P.S. I don't think Moe lurks in this thread much. He is extremely busy these days and I haven't seen him comment on most threads for a long time. Just an FYI.
  15. emeselle

    emeselle LoanSafe Member

    I am nearing the end of my short sale. In order to close, Countrywide is stating that the owner of the loan requires that I sign a promissory note for $15k or come up with $7k cash to cover a portion of their loss. My question is, can CW still come after me for the remainder of the balance? The difference between the selling price and what I owe is over $100k.

    I have the $7k (although it's wiping out my savings) and would much rather pay this than sign the note. The short sale approval letter is a little unclear to me. I still need to talk to my realtor, but I thought maybe you folks might have some insight for me in the meantime.
  16. Moe

    Moe Call 1-800-779-4547 Staff Member Loan Safe Mortgage

    You would need to ask these questions of either your realtor...........but better than that, you may want to consult and ask your questions of a real estate attorney familiar with the deficiency laws of your state............you can retain them for a half hour or an hour........or they may just be able to answer your questions in a phone consult.
  17. needhelp-GA

    needhelp-GA LoanSafe Member

    URGENT HELP - suppose to sign short sale offer

    Hello. I'm in GA, a recourse state. I thought it would be in our best interest to attempt a short-sale so that the HELOC would get some money and be less of a judgment or forgiveness for the 1099-C. I will not sign a promisory note.

    Right now, we have a low-ball offer, but the buyer does expect to have to pay more when the bank counteroffers (if they counteroffer). Since the 2nd is a HELOC and the low-ball covers absolutely none of it, it is likely they will just decline altogether.

    As far as a deficiency judgment goes, are we better off with a short-sale (if lender approved), or are we better off just letting it foreclose?

    It is possible that we are insolvent and can do a 982 form, but I have to get BPO's, etc. to prove we don't have assets in either of our two homes. The home approaching foreclosure is our primary home, but our HELOC isn't protected under that law.

    Thank you in advance for your experienced opinions.
  18. Moe

    Moe Call 1-800-779-4547 Staff Member Loan Safe Mortgage

    see post right above yours............you have questions that would need to be answered by an attorney.
  19. needhelp-GA

    needhelp-GA LoanSafe Member

    Thank you. I guess we'll continue with the short-sale process. Then if the bank actually offers an agreement, we'll hire an attorney to look at it to make sure we aren't getting in a worse situation.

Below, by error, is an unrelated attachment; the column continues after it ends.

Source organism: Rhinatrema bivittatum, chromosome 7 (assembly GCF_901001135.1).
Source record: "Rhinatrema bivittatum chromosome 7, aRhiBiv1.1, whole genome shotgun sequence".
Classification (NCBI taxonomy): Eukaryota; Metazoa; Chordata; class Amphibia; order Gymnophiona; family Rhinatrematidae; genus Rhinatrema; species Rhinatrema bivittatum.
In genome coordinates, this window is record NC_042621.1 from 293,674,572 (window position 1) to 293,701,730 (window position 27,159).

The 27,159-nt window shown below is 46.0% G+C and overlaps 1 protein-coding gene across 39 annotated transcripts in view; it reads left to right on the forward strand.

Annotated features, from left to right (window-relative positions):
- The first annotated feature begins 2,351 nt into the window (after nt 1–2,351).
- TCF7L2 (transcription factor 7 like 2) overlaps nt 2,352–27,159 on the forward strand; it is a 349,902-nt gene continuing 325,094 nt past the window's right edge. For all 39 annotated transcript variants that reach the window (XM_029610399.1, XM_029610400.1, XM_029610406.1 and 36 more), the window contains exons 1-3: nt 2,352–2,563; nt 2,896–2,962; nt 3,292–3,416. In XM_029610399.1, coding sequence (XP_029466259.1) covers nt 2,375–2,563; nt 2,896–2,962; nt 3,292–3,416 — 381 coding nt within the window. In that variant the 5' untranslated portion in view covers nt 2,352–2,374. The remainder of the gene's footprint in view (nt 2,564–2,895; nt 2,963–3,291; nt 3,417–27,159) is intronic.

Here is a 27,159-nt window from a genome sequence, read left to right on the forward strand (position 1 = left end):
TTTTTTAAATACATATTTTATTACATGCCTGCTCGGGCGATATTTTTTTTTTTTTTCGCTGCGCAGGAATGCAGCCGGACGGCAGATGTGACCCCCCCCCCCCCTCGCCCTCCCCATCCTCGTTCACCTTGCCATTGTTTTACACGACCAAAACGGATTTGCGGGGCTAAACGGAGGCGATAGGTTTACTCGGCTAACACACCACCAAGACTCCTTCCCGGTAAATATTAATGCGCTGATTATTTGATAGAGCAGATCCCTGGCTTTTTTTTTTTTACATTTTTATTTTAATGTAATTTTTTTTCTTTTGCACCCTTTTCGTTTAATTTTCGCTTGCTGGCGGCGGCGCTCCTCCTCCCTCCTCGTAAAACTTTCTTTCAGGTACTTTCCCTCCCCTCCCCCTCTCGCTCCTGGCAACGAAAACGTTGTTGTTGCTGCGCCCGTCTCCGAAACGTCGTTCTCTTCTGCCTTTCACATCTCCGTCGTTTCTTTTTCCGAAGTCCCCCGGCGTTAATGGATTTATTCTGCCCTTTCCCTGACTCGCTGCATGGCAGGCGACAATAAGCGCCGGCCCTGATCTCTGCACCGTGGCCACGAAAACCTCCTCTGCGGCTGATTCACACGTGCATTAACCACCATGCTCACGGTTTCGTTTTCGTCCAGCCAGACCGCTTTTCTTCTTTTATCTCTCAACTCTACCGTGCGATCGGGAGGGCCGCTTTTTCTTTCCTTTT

Thanks for the input.
  20. rgzing

    rgzing LoanSafe Member

    Chase called today and said that if the short sale is approved I might have to sign a promissory note for the deficeintcy. I am unemployed and I have nothing of value. I have sold all assets trying to keep from foreclosure until my home sold. So I sign a pomissory not what is be problem it is as good as the paper it is written on. Which is not any better than what is in my bathroom. 18 months of hell has brought me to a point where I will do anything just to get out. Then pick up the pieces afterwards. I would rather bankrupt after I have all the summary judgements, promissory notes, debt collectors all coming after me for a set amount than have them pop up after things are done, discharged and over. Am I crazy? What do you do 50 years old and everything I have worked for is gone in 18 months. I feel there is nothing else to lose. Every crook, underhanded attempt to take more away has come after me. Loan motificartion or DIL "professionals" wanting $7k to assist. Attorney for the HOA charging $5k for collection fee. HOA charging $6k in one month for late fees and a total so far over $10k, Chase wanting a promissory note of $100k, on and on. The fees are going to be close to $100k before this thing is over. Sad part is Chase was given $30 billion in tax payers money. Seems as though they are making out like a champ. Getting tax money and home owners into a pomissory note for shortage. Now I am suppose to be concerned? I am drained, broke, broken, and so lost that I have no more fight, no more energy. 18+ months of begging, jumping through hoops, credit counseling, and more. Here I am just finish this and I will fight another day. Living in a friends basement, mowing yards, cleaning houses, with 1000 resumes sent out. When I come back it will be with a vengence and I will have my day.